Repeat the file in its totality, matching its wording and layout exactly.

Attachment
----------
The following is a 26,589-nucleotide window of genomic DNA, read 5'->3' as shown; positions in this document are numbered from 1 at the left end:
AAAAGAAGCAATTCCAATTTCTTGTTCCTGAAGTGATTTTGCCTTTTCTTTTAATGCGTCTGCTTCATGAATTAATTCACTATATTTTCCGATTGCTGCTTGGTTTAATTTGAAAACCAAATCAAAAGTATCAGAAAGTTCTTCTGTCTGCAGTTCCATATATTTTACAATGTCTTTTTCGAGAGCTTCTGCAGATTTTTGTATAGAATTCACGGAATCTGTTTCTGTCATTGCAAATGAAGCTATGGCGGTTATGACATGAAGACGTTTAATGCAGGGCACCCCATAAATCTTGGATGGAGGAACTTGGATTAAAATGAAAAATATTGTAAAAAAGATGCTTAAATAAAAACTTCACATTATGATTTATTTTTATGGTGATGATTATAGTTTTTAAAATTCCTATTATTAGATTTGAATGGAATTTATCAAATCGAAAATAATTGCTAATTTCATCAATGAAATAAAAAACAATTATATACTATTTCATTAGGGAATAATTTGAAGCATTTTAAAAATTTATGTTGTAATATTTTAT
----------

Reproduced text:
The following is a 26,589-nucleotide window of genomic DNA, read 5'->3' as shown; positions in this document are numbered from 1 at the left end:
AAAAGAAGCAATTCCAATTTCTTGTTCCTGAAGTGATTTTGCCTTTTCTTTTAATGCGTCTGCTTCATGAATTAATTCACTATATTTTCCGATTGCTGCTTGGTTTAATTTGAAAACCAAATCAAAAGTATCAGAAAGTTCTTCTGTCTGCAGTTCCATATATTTTACAATGTCTTTTTCGAGAGCTTCTGCAGATTTTTGTATAGAATTCACGGAATCTGTTTCTGTCATTGCAAATGAAGCTATGGCGGTTATGACATGAAGACGTTTAATGCAGGGCACCCCATAAATCTTGGATGGAGGAACTTGGATTAAAATGAAAAATATTGTAAAAAAGATGCTTAAATAAAAACTTCACATTATGATTTATTTTTATGGTGATGATTATAGTTTTTAAAATTCCTATTATTAGATTTGAATGGAATTTATCAAATCGAAAATAATTGCTAATTTCATCAATGAAATAAAAAACAATTATATACTATTTCATTAGGGAATAATTTGAAGCATTTTAAAAATTTATGTTGTAATATTTTAT